School ends this week and camp doesn’t start up for nearly two weeks! I am going to be with all four of my kids, who are all different ages and personalities and I am starting to get really scared.
I had saved up over the past few months to take them to different amusement parks and trips, but I am exhausted just thinking about it, plus I realized that it will mess up my two-year-old’s nap schedule that I’ve worked so hard to set!
I don’t want to disappoint my older kids (who are finally old enough to appreciate the trips I always dreamed of taking them on), but I don’t want a cranky baby either!
Dear Seasonally Scared,
Summer isn’t as fun as a grown up, huh?
But just because these next few weeks aren’t going to be fun for you, doesn’t mean it has to be a nightmare. Let’s try to make it as tolerable, and dare I say, even enjoyable as possible.
First: Set realistic expectations. You are one person, trying to give four kids age-appropriate and stimulating activities. Taking it to a realistic level, it is basically impossible for one person to be able to do this. (There is a reason that camps are sorted by age, right?) So, first, give up on being able to make every kid happy at every moment. Having to forgo a trip because of a toddler’s nap doesn’t mean that you are a failure as a mommy. It just means that you have a very full plate as a mommy.
Second: Reassess what quality time means. There are so many parents out there who are very good at the trips and activities thing, but when it comes down to actually sitting with the kid and connecting, they have trouble with it. Turns out, the parental connection with the child is the meat of what makes a happy, secure childhood, not the cotton-candy-faced smile on the teacups. Practice with each kid by attuning yourself to them. If one starts to look tense or solemn, ask yourself why that may be.
And then, put that guess out there: “You look tense. Are you nervous about something?” And if you struck upon something, make sure to validate it: “Yeah, that sort of thing would make me tense too.” No need to fix it, just show your kids that you get what they are feeling, it is normal, and you are with them in it.
If this sort of thing is difficult for you, don’t push it. Just open yourself up to noticing it.
Third: Set some sort of schedule with one outside activity for the day. Overstuffing our children’s schedule just burns them out. Find one activity outside of the house per day and leave it at that. This way you can plan it around your youngest’s nap without short-changing the older ones. If you are finding that it really is impossible, even after lowering your expectations to only one activity, consider hiring a babysitter so that you can satisfy everyone’s needs.
Fourth: Find smaller activities that are local. Don’t let the kids play on their DS while the baby is napping. They should have something to do during the wait times. Mad Libs, crafts, bike riding, or even yoga are all activities that can be sprinkled through their day, leaving you feeling satisfied.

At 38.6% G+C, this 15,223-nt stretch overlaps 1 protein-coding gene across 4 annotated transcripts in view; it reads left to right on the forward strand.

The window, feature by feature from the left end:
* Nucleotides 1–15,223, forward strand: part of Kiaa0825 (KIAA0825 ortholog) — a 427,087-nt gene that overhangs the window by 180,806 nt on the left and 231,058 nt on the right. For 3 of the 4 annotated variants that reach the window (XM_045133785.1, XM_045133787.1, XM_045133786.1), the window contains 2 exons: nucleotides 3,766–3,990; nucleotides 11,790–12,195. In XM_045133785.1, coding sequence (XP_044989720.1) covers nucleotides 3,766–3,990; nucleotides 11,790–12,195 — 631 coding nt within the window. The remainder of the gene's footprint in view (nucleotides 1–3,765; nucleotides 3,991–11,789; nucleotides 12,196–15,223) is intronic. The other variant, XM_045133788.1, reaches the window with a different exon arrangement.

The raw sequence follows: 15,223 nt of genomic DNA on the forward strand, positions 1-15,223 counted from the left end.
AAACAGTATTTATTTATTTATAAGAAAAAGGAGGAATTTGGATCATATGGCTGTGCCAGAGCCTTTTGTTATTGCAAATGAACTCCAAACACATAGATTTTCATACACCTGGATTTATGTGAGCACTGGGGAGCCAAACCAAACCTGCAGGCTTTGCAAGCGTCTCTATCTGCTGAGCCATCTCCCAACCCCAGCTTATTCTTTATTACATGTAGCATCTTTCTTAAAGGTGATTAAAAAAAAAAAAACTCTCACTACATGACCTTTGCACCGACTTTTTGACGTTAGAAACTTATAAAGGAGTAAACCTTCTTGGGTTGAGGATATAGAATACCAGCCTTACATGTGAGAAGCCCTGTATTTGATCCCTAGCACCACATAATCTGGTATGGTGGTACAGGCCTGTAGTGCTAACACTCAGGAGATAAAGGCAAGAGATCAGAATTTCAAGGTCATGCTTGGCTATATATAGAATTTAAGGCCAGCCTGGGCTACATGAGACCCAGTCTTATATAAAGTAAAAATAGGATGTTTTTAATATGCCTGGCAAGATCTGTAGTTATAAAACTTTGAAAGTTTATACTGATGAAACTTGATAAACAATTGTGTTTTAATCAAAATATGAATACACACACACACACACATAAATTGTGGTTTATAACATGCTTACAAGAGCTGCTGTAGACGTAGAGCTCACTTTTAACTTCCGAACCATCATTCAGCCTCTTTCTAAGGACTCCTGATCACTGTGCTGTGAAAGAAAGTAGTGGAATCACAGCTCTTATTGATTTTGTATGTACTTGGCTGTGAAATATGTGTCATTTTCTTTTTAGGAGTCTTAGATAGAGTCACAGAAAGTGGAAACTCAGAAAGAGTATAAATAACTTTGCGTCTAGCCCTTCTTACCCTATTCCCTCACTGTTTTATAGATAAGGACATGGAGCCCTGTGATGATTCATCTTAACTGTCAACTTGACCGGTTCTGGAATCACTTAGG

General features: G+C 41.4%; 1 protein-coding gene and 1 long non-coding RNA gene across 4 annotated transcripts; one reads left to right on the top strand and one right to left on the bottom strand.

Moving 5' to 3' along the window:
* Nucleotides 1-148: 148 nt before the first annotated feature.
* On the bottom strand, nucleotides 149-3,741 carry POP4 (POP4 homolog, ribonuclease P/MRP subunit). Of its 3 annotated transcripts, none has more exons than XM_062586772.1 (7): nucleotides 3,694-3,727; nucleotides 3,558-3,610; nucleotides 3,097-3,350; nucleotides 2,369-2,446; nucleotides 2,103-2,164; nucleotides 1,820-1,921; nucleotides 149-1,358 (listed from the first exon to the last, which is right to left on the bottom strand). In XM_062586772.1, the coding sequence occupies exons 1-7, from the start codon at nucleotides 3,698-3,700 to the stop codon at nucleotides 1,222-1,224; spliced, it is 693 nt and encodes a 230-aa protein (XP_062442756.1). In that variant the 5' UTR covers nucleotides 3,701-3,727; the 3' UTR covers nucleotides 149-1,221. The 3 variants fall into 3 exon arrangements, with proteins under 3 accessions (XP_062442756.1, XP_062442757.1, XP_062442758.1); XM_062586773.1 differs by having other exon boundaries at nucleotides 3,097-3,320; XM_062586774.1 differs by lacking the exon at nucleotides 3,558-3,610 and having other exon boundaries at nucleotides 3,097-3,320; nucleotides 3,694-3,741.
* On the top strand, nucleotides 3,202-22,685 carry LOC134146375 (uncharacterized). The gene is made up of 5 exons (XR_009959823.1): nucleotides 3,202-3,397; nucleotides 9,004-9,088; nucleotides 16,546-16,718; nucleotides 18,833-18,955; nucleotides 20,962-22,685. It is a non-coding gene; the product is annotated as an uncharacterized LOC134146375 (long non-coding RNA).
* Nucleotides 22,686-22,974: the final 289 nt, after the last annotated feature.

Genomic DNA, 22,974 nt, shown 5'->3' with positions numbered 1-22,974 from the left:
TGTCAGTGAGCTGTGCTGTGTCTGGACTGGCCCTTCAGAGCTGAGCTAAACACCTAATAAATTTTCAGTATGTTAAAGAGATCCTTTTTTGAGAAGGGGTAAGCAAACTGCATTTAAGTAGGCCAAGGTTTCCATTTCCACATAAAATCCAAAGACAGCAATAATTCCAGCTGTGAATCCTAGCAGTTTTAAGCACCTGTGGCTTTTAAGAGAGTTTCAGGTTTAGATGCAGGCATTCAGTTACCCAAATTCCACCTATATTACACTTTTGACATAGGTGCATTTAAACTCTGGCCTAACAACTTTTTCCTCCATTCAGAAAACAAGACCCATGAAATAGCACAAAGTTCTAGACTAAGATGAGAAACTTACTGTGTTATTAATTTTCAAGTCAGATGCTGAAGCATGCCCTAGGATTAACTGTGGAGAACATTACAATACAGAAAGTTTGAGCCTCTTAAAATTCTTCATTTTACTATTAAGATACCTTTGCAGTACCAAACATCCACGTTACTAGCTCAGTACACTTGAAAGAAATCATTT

Fifth: Make sure that your meals are as scheduled as possible. And while you may want to shift their bedtimes on vacation to later, make sure it is consistent. If you have well-slept, well-nourished kids, it will be a whole lot easier to be on your own with them for so long.
Sixth: Give to thyself. This is actually the foundation of all parenting. When we have fuel in our tank, we can be there for our kids. When we are running low, we start getting cranky and get annoyed with our kids (which then causes them to get cranky, which makes us crankier, etc). You are the roots of the tree here. Even if you don’t care that much about eating or sleeping well, your kids need you to. And giving to yourself very much includes uninterrupted alone time. This can be inside the house while the kids are sleeping, or it can mean having someone watch your kids so you can go out a little. These next few days will feel so intense that just brushing your teeth will feel like going to a spa, but make sure to set something up so that you can give to yourself a little more than the basics.
Aviva Rizel, MA, is a Licensed Marriage and Family Therapist. Aviva maintains a busy private practice in Cedarhurst, NY where she sees couples, families and individuals. She previously served as the Clinical Director of The Five Towns Marriage Initiative. She is trained in Emotionally Focused Couples Therapy (EFT), the most effective, research-based model for strengthening couples’ connections. Aviva is also active in educating therapists and laypeople about EFT. Mrs. Rizel and her husband, Meir Rizel, MS, a Mental Health Counselor, enjoy co-lecturing across the tri-state area together almost as much as they enjoy raising their three children together in Far Rockaway, NY. To reach Aviva, email AvivaRizel.firstname.lastname@example.org or call 347-292-8482 To find out more about Emotionally Focused Therapy, go to iceeft.com.
The words of this author reflect his/her own opinions and do not necessarily represent the official position of the Orthodox Union.